- The Australian dollar was hosed on Wednesday as the RBA adopted a neutral bias on the outlook for Australia’s cash rate.
- In late trade, the AUD/USD is on track to record its largest one-day percentage fall in over two years.
- A sharp plunge in German factory orders weighed upon the euro, ensuring the greenback was one of the standout performers during the session.
- US Federal Reserve Chair Jerome Powell will speak later today. New Zealand unemployment data will also be released.
The Reserve Bank of Australia (RBA) delivered a sledgehammer to the Australian dollar on Wednesday, leaving it on track to log its largest percentage decline in over two years.
The damage can be seen in the scoreboard below as at 8am in Sydney.
AUD/USD 0.7115 , -0.0119 , -1.65%
AUD/JPY 78.22 , -1.33 , -1.67%
AUD/CNH 4.8213 , -0.07 , -1.43%
AUD/EUR 0.6258 , -0.0078 , -1.23%
AUD/GBP 0.5500 , -0.0088 , -1.57%
AUD/NZD 1.0416 , -0.0074 , -0.71%
AUD/CAD 0.9398 , -0.0097 , -1.02%
Clearly, the Aussie has been hosed across the board, especially against the greenback with the AUD/USD falling to the lowest level since January 25.
At .1.65%, the AUD/USD is currently on track to record its largest one-day percentage decline since November 2016.
The sudden downdraft in the previously high-flying Aussie came courtesy of RBA Governor Philip Lowe who says the bank no longer believes the next move in the cash rate is likely to be higher, describing the risk of the next movement now as being evenly balanced.
“Over the past year, the next-move-is-up scenarios were more likely than the next-move-is-down scenarios. Today, the probabilities appear to be more evenly balanced,” Lowe said in a speech to the Australian Press Club in Sydney.
“In the event of a sustained increased in the unemployment rate and a lack of further progress towards the inflation objective, lower interest rates might be appropriate at some point.
“We have the flexibility to do this if needed.”
Notably, the RBA downgraded its entire inflation forecast profile, only seeing underlying inflation rising to 2.2% by the middle of 2021, a smaller and slower increase than was previously expected.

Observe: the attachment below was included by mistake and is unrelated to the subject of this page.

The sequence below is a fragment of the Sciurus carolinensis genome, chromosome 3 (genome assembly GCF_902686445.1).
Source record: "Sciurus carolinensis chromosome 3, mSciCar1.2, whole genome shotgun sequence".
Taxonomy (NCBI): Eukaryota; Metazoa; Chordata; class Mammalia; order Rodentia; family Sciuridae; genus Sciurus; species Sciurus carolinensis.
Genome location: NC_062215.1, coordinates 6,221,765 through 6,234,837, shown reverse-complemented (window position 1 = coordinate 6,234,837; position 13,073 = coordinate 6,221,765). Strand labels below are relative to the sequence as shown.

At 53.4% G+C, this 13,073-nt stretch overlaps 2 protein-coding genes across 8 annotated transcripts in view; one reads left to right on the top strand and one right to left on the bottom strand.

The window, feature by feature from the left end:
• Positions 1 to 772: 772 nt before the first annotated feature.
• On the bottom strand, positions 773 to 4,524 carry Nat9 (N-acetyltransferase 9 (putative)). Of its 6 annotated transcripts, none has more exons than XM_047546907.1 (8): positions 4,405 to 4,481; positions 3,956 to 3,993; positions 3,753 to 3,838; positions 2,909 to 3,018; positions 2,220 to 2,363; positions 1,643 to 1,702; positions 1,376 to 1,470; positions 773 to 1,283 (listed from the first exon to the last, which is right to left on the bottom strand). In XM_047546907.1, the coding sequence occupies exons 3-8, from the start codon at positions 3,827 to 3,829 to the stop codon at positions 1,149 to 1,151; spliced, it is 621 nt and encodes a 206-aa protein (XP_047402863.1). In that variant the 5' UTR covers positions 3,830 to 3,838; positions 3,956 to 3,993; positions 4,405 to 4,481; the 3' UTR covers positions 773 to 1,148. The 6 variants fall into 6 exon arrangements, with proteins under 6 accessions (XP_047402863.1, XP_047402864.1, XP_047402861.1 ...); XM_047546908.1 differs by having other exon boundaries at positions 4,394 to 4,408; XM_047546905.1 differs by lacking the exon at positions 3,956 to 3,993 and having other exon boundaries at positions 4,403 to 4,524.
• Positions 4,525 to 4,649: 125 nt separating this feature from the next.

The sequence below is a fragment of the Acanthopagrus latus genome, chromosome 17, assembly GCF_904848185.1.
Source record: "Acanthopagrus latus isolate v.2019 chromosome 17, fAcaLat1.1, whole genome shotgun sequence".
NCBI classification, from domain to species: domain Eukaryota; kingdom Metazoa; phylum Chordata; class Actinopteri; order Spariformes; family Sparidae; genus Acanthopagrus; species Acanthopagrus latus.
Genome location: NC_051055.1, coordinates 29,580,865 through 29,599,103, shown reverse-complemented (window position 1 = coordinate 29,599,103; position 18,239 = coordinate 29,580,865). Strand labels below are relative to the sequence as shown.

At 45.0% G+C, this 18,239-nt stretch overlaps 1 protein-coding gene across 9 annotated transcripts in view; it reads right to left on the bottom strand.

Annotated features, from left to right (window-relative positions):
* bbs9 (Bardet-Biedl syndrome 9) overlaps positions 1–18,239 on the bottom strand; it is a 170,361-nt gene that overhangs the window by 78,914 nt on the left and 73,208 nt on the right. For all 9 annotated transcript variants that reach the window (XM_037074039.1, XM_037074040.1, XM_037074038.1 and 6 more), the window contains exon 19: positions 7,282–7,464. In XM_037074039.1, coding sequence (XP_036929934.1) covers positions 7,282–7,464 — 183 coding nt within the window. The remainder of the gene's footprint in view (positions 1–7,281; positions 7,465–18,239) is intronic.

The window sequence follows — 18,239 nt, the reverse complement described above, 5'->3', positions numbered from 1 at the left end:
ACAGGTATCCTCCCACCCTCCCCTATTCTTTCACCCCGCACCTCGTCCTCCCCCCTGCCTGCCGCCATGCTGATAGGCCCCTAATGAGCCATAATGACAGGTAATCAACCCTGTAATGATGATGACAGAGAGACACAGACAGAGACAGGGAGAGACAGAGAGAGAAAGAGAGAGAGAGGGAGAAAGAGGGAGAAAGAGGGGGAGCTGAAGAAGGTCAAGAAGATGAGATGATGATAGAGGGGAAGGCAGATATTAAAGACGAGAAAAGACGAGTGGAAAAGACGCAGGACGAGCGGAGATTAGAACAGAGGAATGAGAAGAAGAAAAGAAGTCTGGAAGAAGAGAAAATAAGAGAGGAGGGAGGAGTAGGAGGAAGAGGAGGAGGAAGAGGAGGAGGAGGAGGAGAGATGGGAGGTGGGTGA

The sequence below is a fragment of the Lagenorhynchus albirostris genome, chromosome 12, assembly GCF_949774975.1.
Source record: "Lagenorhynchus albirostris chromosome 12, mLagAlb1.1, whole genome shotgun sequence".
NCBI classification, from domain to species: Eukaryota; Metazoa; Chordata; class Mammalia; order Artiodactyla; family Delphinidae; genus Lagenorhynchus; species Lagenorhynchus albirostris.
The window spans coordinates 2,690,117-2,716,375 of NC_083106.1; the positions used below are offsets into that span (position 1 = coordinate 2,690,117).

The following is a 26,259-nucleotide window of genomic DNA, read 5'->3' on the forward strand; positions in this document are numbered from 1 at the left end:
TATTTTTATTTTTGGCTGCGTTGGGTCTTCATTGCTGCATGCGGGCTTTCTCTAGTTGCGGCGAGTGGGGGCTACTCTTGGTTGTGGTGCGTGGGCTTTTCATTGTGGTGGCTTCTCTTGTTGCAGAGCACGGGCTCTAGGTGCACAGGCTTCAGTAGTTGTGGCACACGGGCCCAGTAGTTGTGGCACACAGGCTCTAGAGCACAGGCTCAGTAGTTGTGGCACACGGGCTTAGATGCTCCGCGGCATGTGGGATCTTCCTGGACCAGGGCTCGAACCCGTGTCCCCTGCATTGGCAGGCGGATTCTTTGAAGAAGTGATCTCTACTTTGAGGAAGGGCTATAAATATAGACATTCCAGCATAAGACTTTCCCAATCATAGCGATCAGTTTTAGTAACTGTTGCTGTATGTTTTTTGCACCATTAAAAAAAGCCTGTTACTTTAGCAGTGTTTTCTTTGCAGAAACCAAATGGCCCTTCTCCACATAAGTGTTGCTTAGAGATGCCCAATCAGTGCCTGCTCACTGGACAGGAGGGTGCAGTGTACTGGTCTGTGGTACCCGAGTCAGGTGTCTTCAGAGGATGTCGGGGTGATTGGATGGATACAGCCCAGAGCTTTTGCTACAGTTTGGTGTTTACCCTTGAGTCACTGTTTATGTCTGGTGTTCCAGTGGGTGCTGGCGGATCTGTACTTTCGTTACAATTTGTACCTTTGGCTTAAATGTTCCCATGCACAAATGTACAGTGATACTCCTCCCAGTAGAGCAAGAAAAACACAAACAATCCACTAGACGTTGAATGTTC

That reflects an expectation that Australian GDP growth is unlikely to be as strong as the bank previously thought.
After seeing the prospect of a 25 basis point rate cut by the end of this year as a coin toss prior to Lowe’s speech, financial markets have quickly priced in a full 25 basis point cut by February next year with a small risk that it may be two. An increasing number of economists also share this view.
The change in RBA mindset weighed significantly on the Aussie, seeing it continue to lose ground in Asian and European trade. The RBA shift also weighed on other commodity currencies such as the Canadian and New Zealand dollars, despite strength in most commodity markets.
Another terrible data reading from Germany, this time a sharp 1.6% decline in factory orders in December which intensified concerns about the health of the broader global economy, saw the euro also come under pressure, seeing the US dollar lift strongly against most major crosses.
The buck was also helped by news that the US trade balance narrowed sharply in November, an outcome that will likely help to boost Q4 GDP growth.
Turning to the day ahead, the Aussie’s performance will likely be determined by sentiment, headlines and technicals given a lack of first-tier economic events.
The Ai Group will release its Australian Performance of Construction Index (PCI) for January at 8.30am AEDT. It’s been fairly terrible recently, and few expect that will change in early 2019 given the recent signals from other housing indicators.
The NAB will also release its Q4 Business Confidence Survey, a report that may garner more attention that usual given the steep plunge in business conditions reported in December. It will arrive at 11.30am AEDT.
Regionally, New Zealand Q4 unemployment data is the headline act. On the policy front, US Federal Reserve Chair Jerome Powell will also speak from 11am AEDT.
Later in the session, markets will be casting a keen eye on German industrial production in December given recent weakness in factory orders. US jobless claims and consumer credit data will also be released.
In central bank action, the Bank of England is expected to keep monetary policy settings unchanged following its February monetary policy meeting. The ECB will also release its latest Economic Bulletin while the European Commission will provide updated forecasts on European economic growth.
Brexit negotiations may also deliver some volatility for the British pound as Theresa May meets with European Commission President Jean-Claude Juncker.
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